• Eight out of ten Brits* believe recycling makes a difference, yet when quizzed on what can be recycled, no one was able to score full marks
  • Used kitchen roll, soap dispenser tops, shiny/metallised wrapping paper and coffee cups top list of items people wrongly think they can put in the recycling bin
  • Results also reveal that environmentally conscious millennials are actually less in the habit of recycling than older generations

New research for British Science Week (9-18 March 2018) shows that Brits are more aware than ever of how recycling can help the planet. However, the majority are putting out contaminated recycling due to common misunderstandings, which  is doing more harm than good.

The British Science Association recently tested 2,000 people from across the UK** on their knowledge of what can and can’t be recycled. This was in a bid to encourage the nation to rally together to help stem the flow of plastic rubbish that is making its way into our oceans, by participating in the citizen science project The Plastic Tide.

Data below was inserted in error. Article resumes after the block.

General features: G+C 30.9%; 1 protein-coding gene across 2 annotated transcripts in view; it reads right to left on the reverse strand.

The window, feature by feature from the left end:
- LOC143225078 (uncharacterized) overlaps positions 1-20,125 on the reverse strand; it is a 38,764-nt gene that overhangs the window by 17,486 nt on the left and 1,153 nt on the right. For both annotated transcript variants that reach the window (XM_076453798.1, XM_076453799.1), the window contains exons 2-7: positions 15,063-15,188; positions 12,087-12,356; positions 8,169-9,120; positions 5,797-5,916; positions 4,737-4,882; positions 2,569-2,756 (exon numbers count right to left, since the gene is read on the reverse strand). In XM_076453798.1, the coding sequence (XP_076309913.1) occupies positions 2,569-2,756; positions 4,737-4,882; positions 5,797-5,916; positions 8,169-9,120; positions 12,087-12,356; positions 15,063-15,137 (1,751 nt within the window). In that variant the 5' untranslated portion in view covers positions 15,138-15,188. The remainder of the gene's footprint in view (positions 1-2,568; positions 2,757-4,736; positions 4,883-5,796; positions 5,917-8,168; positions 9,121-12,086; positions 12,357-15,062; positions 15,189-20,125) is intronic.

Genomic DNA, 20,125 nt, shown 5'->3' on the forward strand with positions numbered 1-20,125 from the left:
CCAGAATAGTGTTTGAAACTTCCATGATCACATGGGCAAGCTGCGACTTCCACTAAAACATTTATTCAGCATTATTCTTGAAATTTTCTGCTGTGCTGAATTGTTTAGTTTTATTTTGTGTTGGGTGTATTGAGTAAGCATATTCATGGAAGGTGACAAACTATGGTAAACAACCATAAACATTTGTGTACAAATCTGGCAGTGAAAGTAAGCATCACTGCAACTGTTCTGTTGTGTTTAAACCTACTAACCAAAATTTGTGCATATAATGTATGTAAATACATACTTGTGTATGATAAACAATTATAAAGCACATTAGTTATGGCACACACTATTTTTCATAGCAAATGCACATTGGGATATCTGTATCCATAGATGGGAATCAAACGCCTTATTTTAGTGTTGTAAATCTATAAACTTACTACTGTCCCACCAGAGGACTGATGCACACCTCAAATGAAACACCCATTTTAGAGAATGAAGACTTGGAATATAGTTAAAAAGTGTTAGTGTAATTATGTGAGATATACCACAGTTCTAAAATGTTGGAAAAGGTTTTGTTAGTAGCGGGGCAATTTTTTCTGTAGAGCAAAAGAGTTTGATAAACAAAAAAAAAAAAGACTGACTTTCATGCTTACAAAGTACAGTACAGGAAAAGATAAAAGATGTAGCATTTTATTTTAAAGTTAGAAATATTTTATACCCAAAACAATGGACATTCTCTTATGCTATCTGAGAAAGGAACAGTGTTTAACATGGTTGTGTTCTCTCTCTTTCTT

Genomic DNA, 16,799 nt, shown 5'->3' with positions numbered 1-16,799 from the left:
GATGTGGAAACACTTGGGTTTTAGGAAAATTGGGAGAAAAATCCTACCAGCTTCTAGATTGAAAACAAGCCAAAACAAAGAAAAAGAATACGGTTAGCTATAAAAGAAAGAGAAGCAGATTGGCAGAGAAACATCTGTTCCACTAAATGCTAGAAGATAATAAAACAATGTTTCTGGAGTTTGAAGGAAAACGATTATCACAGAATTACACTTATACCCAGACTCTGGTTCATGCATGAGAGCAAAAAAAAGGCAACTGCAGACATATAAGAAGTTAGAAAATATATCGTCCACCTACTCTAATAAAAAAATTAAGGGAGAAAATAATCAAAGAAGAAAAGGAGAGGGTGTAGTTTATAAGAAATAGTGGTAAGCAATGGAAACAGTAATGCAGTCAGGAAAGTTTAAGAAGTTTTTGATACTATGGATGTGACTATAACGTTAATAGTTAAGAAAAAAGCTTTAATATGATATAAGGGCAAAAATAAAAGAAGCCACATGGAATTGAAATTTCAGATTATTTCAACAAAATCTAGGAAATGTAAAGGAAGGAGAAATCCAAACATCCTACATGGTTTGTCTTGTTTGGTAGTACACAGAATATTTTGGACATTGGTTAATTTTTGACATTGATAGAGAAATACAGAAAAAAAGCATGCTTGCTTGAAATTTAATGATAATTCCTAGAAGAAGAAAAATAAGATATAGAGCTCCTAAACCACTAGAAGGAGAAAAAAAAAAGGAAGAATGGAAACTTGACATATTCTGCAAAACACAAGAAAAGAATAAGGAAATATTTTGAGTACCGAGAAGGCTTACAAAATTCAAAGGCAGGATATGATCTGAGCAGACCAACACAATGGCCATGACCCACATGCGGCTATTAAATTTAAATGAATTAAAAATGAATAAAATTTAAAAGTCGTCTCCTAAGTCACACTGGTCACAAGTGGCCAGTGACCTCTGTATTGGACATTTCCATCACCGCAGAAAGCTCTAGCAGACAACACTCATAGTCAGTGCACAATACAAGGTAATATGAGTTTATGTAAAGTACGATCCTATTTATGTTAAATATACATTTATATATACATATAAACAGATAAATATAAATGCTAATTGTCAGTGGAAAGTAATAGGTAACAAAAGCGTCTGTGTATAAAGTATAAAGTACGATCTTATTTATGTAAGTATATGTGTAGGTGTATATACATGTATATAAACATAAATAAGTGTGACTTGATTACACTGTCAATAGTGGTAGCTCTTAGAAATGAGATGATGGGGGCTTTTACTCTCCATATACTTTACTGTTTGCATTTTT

Projects like The Plastic Tide are helping to clean our oceans of rubbish, much of which is recyclable 

Brits are increasingly rolling up their sleeves to tackle plastic pollution, with UK households on average putting equal amounts of litter in their recycling bin and their rubbish bin every week. However, the survey results found that most people are still failing to nail the recycling basics, which is resulting in a lot of recyclable waste going to landfill.

No one surveyed was able to complete the quiz answering all the questions correctly. Among the most common mistakes people are making at home or at work, 44% of Brits are putting hand soap pump dispenser tops in their recycling bins when they should be removed from the hand soap bottle, 34% incorrectly think used kitchen roll is recyclable and over 20% are recycling greasy pizza boxes, coffee cups and plastic bags, the worst contaminator of all.

When unsure about whether an item can or cannot be recycled, only 3 out of ten (33%) Brits take the  time to look it up before throwing it in the rubbish or recycling bin.

Other common recycling errors include not always emptying and rinsing shampoo and conditioner bottles (35%) or food containers (29%) and not always removing the plastic insert from tissue boxes (34%).

Among those who admitted they don’t recycle all they can, the top reason given was not being sure what can and can’t be recycled (30%). Surprisingly, more than two out of ten 25 to 34-year olds also said they find recycling too time consuming and are not in the habit of recycling (22%), while only 6% of 55+ year olds said this was the case.